Re: “Facing shortage of homes, Maine DHHS calls on families to take in foster children” (March 30):

I grew up in foster care and “aged out” of that system. I lived the struggles that youth in foster care today face – waiting for a foster home, wanting to be part of a family, wanting to feel cared for and accepted.

As a teen in foster care I sought independence, wanted to be heard and struggled with the stigma of being a “foster child.” I wanted my foster parents to accept me and not push me away when I challenged them.

As a teen, I joined the Youth Leadership Advisory Team, a leadership group for youth in foster care. I found acceptance in YLAT with other youth in foster care and in a family who accepted me as “a member of the family.” My voice was heard in both.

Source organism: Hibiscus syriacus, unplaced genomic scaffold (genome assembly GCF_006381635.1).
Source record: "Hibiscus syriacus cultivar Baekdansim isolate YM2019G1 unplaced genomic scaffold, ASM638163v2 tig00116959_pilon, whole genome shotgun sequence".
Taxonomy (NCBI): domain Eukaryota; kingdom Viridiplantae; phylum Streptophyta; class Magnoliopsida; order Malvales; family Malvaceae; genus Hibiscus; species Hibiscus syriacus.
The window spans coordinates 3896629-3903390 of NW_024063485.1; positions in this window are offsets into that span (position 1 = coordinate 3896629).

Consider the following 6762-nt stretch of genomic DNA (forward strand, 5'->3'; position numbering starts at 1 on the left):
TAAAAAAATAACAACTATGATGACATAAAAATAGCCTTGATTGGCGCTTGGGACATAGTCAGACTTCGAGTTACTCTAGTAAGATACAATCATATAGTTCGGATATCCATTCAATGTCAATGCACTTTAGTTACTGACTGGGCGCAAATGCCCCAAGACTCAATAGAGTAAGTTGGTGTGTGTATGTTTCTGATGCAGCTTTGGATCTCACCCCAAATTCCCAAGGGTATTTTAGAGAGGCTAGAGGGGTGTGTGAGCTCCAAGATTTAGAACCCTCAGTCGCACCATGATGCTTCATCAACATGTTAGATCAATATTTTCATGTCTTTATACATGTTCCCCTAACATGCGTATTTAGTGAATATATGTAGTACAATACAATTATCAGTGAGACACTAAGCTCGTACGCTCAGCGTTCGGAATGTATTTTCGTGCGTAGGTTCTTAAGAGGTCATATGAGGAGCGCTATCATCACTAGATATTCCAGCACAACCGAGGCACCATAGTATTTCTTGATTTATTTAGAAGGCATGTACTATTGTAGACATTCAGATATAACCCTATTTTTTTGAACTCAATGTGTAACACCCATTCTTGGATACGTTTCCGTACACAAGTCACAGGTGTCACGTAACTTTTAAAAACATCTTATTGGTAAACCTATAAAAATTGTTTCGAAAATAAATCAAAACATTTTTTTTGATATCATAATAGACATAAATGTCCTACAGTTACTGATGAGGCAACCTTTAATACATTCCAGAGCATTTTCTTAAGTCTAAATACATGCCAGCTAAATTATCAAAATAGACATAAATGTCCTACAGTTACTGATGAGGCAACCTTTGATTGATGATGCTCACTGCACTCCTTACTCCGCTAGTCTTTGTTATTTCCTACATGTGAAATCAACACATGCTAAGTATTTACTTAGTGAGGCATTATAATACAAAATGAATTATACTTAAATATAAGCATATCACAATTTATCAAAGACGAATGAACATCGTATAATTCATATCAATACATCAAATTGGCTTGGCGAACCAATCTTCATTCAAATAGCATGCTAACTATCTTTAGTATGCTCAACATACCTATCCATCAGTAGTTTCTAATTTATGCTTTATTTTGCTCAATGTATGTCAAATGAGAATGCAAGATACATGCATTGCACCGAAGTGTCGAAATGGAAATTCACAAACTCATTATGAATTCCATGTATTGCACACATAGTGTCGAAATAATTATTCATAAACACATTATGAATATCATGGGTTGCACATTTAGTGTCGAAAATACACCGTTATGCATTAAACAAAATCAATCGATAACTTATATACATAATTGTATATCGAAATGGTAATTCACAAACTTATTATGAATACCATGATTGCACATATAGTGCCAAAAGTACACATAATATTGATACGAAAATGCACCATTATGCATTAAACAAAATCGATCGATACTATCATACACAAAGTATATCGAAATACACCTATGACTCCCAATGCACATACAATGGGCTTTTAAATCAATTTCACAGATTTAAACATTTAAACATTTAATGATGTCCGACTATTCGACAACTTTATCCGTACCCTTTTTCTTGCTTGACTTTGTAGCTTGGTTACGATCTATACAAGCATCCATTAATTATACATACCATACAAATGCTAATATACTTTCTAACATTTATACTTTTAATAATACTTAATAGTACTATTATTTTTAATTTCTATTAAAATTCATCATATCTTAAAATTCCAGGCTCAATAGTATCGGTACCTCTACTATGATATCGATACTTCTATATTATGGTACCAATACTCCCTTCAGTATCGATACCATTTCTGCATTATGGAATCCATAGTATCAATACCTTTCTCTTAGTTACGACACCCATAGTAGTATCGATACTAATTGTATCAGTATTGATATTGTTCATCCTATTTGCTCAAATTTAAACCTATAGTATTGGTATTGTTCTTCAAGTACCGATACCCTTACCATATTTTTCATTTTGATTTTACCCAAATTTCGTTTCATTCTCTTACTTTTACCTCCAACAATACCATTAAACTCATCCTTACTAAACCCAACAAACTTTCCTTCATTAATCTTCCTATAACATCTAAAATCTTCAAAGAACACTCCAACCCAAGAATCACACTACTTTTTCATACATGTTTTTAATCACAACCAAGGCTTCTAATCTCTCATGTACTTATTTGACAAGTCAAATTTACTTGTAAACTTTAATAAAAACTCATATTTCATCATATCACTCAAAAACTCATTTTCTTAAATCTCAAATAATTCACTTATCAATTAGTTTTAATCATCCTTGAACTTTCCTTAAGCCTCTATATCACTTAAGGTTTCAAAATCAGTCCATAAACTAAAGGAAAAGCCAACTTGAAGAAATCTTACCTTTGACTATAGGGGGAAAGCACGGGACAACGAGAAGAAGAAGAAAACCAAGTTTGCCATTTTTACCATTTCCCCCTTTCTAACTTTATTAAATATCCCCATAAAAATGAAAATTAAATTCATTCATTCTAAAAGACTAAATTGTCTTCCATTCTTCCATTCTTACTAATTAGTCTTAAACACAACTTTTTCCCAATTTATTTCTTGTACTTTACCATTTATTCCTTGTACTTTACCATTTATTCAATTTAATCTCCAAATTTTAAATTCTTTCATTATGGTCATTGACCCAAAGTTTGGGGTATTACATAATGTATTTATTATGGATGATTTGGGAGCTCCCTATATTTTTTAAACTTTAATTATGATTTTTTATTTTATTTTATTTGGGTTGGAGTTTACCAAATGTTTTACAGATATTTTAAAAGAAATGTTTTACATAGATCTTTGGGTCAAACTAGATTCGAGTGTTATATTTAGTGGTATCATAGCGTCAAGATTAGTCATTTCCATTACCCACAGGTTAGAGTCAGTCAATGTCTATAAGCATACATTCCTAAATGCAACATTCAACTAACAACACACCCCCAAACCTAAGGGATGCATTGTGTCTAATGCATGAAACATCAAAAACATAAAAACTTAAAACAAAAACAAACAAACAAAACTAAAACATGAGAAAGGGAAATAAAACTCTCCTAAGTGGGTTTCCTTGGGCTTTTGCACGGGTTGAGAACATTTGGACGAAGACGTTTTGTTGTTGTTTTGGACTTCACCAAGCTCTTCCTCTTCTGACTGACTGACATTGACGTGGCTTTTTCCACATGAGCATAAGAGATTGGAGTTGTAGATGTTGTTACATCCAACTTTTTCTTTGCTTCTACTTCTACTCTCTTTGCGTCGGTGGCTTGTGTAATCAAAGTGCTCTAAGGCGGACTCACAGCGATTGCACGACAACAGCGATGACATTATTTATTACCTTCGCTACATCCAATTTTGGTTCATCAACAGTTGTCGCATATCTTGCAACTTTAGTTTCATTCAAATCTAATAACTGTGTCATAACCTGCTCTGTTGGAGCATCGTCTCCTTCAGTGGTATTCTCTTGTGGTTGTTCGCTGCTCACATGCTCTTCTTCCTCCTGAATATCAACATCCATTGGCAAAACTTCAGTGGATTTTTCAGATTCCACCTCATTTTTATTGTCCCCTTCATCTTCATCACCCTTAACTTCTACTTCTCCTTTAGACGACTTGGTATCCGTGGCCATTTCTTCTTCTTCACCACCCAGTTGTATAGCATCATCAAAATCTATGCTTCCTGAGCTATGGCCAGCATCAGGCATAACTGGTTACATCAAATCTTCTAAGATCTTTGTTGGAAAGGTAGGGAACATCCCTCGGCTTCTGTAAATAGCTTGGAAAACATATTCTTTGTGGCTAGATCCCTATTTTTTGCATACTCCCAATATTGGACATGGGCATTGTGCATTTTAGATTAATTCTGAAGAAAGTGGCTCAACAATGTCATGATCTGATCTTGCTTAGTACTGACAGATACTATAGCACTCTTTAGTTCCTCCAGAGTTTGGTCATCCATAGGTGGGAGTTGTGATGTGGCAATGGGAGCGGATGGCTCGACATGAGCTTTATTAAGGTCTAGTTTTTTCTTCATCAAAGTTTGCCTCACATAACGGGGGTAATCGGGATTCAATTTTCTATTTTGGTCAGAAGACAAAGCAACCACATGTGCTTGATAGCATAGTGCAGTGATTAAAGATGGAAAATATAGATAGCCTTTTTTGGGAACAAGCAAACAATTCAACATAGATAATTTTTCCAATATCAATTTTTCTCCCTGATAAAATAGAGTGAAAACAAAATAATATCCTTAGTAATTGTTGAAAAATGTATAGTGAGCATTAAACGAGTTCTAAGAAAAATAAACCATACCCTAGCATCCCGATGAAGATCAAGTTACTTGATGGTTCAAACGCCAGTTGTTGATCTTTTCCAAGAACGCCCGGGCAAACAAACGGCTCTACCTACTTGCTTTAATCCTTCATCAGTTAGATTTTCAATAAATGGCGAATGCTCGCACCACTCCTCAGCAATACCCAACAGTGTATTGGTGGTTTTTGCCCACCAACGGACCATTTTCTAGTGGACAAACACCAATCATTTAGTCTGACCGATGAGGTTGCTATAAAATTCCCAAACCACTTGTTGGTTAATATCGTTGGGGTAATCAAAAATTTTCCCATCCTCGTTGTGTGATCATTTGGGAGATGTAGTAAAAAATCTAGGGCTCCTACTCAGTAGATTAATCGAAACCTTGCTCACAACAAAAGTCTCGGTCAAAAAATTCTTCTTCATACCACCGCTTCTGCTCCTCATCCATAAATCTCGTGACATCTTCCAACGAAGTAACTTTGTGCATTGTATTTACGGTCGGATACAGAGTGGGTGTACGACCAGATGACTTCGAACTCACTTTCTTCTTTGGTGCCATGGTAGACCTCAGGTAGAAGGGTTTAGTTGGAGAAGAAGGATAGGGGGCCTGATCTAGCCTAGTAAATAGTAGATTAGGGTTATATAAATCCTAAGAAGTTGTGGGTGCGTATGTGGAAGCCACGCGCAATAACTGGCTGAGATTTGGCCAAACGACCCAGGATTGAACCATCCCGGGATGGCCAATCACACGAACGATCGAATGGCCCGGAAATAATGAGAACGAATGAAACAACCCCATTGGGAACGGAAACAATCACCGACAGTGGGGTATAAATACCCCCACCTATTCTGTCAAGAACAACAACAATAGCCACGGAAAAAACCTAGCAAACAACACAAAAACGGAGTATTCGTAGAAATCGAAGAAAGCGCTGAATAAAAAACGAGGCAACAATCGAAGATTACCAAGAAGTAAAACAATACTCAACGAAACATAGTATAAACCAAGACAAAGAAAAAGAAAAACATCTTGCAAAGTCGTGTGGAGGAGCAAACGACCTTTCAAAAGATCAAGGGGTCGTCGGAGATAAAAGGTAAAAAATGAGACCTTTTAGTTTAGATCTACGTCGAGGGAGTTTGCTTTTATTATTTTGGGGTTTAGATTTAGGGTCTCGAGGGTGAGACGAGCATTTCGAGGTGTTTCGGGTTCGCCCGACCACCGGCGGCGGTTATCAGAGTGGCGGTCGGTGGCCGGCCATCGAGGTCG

Today, I am a foster care alumnus, an advocate for youth in foster care and a co-facilitator of YLAT meetings.

Just as when I was a youth in foster care, youth today need and want a home to feel welcome in, a family to love and protect them and a system to work with foster parents to reunite youth with their families if possible or adopt them when it is not.

When foster parents understand the challenges faced by foster children, are willing to hang in there with boundary pushing, provide normal adolescent experiences and allow youth to voice their interests, desires and concerns about their lives – a youth can not only survive, but also thrive.

While being a foster parent is a lot of work and comes with challenges, a foster parent can make a lifelong difference in the lives of a youth.

Cheri Crossman

Windham